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How To Read Your Credit Card Statement

Katana Dumont • December 21, 2023

Ensuring you know how to read your credit card statements and knowing what to pay attention to are key ways to stay on track of your financial goals.

An important part of making wise financial decisions is paying attention to your payments and evaluating your spending. Ensuring you know how to read your credit card statements and knowing what to pay attention to are two important ways to stay on track of your financial goals. Ideally, you’ll review your credit card statement each month to ensure your budget is on the right track and there are no errors or fraudulent charges that could cost you. You will want to review any changes, check your credit score, and ensure any payments are posting as you expect.

To help you better understand your statement, we’ve provided a summary of each of the basic sections of a credit card statement as well as highlighted the key items you should focus on. While all credit card statements have the same basic information, the data may be presented in a slightly different order depending on your card issuer.

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Understanding a credit card statement

By law, your statement must be sent to you at least three weeks prior to your payment due date, but you should be able to find it at any time through your bank’s website. Reading your statement is important — itemized charges will help you notice trends in your spending and you’ll find important information regarding your outstanding balance and other events related to your credit card account. Regularly checking credit card statements will make you a savvy cardholder.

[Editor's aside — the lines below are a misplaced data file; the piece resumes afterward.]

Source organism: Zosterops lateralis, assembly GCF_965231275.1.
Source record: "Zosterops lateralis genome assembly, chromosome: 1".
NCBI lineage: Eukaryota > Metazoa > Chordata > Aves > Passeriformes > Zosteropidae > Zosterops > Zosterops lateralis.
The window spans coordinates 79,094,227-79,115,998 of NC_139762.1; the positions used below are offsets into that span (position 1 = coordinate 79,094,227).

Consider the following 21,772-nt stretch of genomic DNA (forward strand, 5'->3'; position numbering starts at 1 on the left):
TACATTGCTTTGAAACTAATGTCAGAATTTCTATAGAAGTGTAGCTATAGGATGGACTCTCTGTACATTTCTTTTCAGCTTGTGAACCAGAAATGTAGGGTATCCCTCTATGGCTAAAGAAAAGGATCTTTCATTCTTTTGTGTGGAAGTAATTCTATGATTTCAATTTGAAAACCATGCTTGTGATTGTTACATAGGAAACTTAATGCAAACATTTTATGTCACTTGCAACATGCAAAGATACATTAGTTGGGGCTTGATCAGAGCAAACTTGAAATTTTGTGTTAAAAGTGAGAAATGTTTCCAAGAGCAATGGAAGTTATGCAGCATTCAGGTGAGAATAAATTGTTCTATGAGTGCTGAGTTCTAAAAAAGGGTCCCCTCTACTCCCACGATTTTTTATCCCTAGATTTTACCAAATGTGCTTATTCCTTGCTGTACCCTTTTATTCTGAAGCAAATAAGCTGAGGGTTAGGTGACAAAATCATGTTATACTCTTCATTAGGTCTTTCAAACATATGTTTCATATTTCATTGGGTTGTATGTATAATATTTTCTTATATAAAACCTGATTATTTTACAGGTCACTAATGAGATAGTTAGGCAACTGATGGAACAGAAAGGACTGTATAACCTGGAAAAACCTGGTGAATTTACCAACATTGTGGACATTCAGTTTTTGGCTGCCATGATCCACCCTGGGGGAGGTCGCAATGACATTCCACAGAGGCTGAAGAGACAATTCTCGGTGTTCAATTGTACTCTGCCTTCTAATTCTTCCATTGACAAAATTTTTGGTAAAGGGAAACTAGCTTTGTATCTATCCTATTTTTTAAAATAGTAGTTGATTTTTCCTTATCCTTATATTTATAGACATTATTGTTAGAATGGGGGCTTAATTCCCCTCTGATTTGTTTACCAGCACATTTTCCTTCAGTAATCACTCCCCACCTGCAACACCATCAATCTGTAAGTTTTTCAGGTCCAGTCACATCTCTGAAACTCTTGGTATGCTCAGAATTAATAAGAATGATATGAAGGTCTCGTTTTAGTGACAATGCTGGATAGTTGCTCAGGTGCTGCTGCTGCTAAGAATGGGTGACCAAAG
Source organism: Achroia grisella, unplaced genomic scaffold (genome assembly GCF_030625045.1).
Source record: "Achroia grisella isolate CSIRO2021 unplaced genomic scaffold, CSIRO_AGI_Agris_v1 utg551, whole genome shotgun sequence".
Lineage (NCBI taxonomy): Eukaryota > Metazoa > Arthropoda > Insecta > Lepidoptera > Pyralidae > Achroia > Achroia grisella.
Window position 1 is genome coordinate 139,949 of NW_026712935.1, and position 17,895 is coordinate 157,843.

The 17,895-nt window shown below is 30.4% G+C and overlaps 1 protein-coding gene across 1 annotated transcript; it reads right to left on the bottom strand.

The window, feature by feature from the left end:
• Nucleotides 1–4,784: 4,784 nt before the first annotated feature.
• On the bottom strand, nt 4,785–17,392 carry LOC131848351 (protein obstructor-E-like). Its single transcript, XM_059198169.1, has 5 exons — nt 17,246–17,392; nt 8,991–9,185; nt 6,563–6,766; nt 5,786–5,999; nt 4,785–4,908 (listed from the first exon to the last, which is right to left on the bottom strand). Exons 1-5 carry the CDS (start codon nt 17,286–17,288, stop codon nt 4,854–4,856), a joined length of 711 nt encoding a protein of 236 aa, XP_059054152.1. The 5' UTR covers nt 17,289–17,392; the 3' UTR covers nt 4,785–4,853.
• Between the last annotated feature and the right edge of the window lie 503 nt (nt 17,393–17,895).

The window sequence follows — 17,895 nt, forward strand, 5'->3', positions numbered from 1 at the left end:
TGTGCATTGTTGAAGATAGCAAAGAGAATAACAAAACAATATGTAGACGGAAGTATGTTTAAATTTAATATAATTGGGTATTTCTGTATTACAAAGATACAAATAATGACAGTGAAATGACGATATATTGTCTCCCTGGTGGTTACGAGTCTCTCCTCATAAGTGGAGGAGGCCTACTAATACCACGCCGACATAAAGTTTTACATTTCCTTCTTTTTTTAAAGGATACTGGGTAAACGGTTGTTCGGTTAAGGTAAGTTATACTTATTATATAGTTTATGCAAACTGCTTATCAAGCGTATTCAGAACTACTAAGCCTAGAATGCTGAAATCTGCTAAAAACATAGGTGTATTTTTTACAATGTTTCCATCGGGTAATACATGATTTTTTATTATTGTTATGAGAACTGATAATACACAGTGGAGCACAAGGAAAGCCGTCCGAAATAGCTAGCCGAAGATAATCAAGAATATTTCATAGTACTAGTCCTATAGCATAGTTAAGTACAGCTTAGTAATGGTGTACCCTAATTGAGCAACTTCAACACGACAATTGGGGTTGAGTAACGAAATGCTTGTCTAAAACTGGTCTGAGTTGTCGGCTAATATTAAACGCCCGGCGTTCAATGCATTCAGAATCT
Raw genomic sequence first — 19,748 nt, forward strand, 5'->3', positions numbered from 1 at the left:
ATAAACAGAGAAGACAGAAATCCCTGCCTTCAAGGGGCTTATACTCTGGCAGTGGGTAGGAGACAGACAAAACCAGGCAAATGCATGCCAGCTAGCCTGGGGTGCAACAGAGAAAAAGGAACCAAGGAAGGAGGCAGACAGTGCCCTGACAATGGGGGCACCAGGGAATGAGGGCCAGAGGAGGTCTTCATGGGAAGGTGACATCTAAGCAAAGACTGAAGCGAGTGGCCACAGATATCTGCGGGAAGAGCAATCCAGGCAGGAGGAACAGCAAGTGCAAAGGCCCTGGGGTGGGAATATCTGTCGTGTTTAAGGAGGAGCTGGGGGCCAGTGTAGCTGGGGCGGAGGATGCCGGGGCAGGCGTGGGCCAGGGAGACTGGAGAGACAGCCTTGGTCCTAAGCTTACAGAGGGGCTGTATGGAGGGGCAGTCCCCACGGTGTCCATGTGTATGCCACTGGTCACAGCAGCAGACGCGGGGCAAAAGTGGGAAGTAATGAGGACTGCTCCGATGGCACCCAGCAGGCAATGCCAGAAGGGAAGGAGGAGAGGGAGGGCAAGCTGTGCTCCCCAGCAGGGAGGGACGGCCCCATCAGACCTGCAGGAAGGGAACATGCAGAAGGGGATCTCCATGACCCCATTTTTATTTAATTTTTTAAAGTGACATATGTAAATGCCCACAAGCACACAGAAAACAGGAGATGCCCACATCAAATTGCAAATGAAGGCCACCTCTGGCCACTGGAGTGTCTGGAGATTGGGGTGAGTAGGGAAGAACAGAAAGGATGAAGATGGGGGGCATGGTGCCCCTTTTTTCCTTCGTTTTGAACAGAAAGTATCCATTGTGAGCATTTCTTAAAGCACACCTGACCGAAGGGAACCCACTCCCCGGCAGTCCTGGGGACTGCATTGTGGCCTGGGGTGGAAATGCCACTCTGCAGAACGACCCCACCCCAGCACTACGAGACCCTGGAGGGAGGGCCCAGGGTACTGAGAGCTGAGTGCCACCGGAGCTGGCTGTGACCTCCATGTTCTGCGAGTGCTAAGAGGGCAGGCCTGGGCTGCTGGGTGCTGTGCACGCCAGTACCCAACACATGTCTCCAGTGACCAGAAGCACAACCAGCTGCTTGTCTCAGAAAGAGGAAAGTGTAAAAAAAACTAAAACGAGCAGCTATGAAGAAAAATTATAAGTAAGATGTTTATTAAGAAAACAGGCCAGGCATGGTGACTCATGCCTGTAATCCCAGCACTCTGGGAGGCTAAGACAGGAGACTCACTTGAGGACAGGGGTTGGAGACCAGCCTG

1. Account summary

The account summary provides an outline of where your account stands and your balance total. This will include your payments, credits, purchases, balance transfers, cash advances, fees, interest charges, and amounts past due. It will also show your new balance, available credit (your credit limit minus the total amount you owe), and the last day of the billing period (payments or charges after this day will show up on your next bill.)

What to focus on:

  • Your current balance
  • Amount of credit you have available
  • Any fees or interest you’ve been charged
  • Figures related to your cash credit limit

2. Payment information

The payment information section lists the payment you must make to avoid late payment penalties. This section will provide you with your outstanding balance and the minimum payment required to avoid late fees or Annual Percentage Rate (APR) increases. We recommend setting up automatic payment so you don’t miss the due date.

If you do miss a credit card payment, try to submit at least the minimum as soon as you can.  Once your payment is 60 days overdue, you’ll face a penalty interest rate and your delinquent payment will be reported to the three major credit bureaus (Equifax, Experian, and TransUnion), resulting in a hit to your credit score.

What to focus on:

  • Your current balance
  • The minimum payment due
  • The due date

3. Late payment warning

The late payment warning disclosure explains specifically what will happen if the credit card company receives your payment late. Your credit card issuer will provide you with the associated fee and penalty APR you may face if your payment isn’t in by the due date. There’s no need to be alarmed by this warning; this information will be presented in each statement, even if you have a perfect payment history. If you have been late on a previous payment, the payment information section will include a past due amount.

What to focus on:

  • Amount of the late fee and penalty APR
  • Past due amount in the payment information section

4. Minimum payment warning